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The report found that 72% of Washington’s eighth graders are not proficient in math

By meerna Jun11,2024

(Courtesy of Pixabay)

A new report finds that in recent years, most elementary and middle school students in Washington, D.C., were not meeting basic standards in reading and math.

An Annie E. Casey Foundation analysis found that in 2022, 66% of Washington’s fourth graders were not proficient in reading and 72% of eighth graders were not proficient in math.

A spokesman for the Office of the Superintendent of Public Instruction noted the progress the state is making based on other means and questioned “the methodology and narrative pushed by the Foundation in its media coverage.”

“National reports like this one can sometimes overlook key differences in state-by-state data sets and definitions, leading to state-to-state comparisons that are presented as apples-to-apples but actually are not,” spokeswoman Katy Payne said. “These high-level comparisons are often not sophisticated enough to capture key nuances.”

The foundation’s report has been published almost annually since at least 2005 and uses data from the National Assessment of Educational Progress, which was established by Congress to monitor student achievement across the country.

Stephan Blanford, executive director of Children’s Alliance, the foundation’s Washington partner in producing the report, acknowledged that the tests – which form the basis of proficiency statistics – are “problematic for several different reasons.”

“But they give us an imperfect picture of how schools are performing,” Blanford added.

“You could throw the baby out with the bathwater if you completely ignore the value of test results. They are telling us something,” he said.

Data from all 50 states, published annually by the foundation, show that Washington students perform slightly better than the national average. In 2022, across the United States, 68% of fourth-grade students were not proficient in reading and 74% of eighth-grade students were not proficient in math.

“We’re moving up the rankings,” Blanford said. “But I always take it with a grain of salt because we are competing with some countries that hardly invest in their children at all. That’s a low bar.”

Payne touted Washington’s rise in the rankings and said Washington’s test scores have been rising over the last two years. “Test scores have declined throughout the world during the pandemic,” she noted.

“A more sophisticated analysis of how our students are performing would allow us to measure improvement since this decline,” Payne said.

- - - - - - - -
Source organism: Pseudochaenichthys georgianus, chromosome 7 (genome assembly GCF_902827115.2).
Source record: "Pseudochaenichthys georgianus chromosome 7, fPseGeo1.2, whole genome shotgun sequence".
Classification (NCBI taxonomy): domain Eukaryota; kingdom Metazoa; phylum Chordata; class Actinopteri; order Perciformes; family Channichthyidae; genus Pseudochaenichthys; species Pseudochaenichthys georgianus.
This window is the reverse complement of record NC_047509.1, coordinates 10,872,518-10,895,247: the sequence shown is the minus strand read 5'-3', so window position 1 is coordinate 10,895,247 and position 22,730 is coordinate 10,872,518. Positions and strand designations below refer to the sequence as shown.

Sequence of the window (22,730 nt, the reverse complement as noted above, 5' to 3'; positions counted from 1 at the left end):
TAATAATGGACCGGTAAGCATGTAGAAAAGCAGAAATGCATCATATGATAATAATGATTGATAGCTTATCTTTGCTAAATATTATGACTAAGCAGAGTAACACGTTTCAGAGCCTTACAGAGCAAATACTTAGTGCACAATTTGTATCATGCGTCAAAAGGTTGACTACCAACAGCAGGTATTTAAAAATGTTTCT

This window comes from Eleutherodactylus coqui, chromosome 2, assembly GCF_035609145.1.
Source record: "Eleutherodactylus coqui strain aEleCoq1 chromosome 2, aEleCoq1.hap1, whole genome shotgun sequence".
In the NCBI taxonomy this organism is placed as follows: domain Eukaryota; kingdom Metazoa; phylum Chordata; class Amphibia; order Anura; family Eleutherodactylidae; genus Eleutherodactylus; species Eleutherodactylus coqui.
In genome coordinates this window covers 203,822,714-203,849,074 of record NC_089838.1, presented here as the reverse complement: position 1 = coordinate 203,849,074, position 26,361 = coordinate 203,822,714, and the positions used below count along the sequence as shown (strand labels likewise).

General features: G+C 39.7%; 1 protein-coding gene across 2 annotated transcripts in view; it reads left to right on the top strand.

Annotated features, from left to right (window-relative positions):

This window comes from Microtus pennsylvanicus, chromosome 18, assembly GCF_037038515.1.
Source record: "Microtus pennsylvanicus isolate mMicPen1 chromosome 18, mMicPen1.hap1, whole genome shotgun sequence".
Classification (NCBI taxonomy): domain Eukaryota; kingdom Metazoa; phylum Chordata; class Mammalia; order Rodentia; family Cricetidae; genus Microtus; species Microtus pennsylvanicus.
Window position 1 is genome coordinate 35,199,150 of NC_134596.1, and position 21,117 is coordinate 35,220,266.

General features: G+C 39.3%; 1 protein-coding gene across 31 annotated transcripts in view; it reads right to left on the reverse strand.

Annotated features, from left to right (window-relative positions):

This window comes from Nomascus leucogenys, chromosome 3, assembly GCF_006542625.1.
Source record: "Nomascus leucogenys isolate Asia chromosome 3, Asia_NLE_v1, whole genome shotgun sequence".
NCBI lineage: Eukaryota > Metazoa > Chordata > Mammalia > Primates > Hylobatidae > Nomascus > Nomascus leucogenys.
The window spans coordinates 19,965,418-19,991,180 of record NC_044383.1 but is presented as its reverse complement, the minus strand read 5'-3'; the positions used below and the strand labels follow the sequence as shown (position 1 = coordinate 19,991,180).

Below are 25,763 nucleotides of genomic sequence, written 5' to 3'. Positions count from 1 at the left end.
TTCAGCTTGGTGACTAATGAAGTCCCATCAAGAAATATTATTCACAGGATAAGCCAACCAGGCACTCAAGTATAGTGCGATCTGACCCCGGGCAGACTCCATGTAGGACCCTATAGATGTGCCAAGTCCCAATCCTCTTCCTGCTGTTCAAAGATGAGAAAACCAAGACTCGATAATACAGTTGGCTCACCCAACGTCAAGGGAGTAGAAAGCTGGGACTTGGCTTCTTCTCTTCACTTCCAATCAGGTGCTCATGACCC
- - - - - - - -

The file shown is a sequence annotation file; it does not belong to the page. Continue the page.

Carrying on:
While a 50-state report covering the same data for the last two years is not yet available, Blanford said that in conversations with district leaders and teachers, “disruption in schools is now at levels that have never been seen before.”

The Kids Count Data Book also analyzes indicators related to the economy, family and health to produce state-level child well-being rankings. Despite ranking 14th overall, Washington ranked 26th in education.

The report found that eighth-graders in Washington also experienced a significant loss of math skills during the pandemic. The percentage of eighth-grade students proficient in math decreased by 12 percentage points from 2019 to 2022.

Payne said improvement in math scores increased in 2022-2023, and the percentage of Washington eighth-graders passing high school-level math in middle school is “significantly higher than the national average.”

Blanford said he is particularly concerned about the number of students of color and low-income students across the country.

Black and Native American students in particular are struggling. In 2022, 89% of American and Alaska Native eighth graders were not proficient in math, and the same was true for 91% of Black eighth graders. The report did not take into account state demographics.

Blanford also highlighted the number of children who are not attending educational institutions. Between 2018 and 2022, 57% of 3- to 4-year-olds in Washington were out of school. There is a “close correlation between engagement in early learning and the success of elementary and middle schools,” Blanford said.

Payne said the state hit record levels of kindergarten readiness this fall.

“We have made progress in every area identified in this report and we will continue our efforts by advocating and pushing for more,” she added.

The report comes at a time when parents in Washington are increasingly withdrawing their children from public schools.

Related: A state report shows charter schools in Washington state perform at par with other public schools

Blanford said that’s unfortunate because the fewer children who attend public school, the fewer dollars the school receives, leading to a “vicious spiral to the bottom,” he said.

“My primary concern is parents and children who do not have the opportunity to attend private schools, and I will make sure these schools are successful for them,” Blanford said. “I firmly believe that if you make schools successful for them, you make them successful for all children.”

by Grace Deng, Washington State Standard

The Washington State Standard is part of States Newsroom, a nonprofit news network supported by grants and a coalition of donors as a 501c(3) public charity. The Washington State Standard maintains editorial independence. If you have any questions, please contact editor Bill Lucia: [email protected]. Follow the Washington State Standard on Facebook and Twitter.

By meerna

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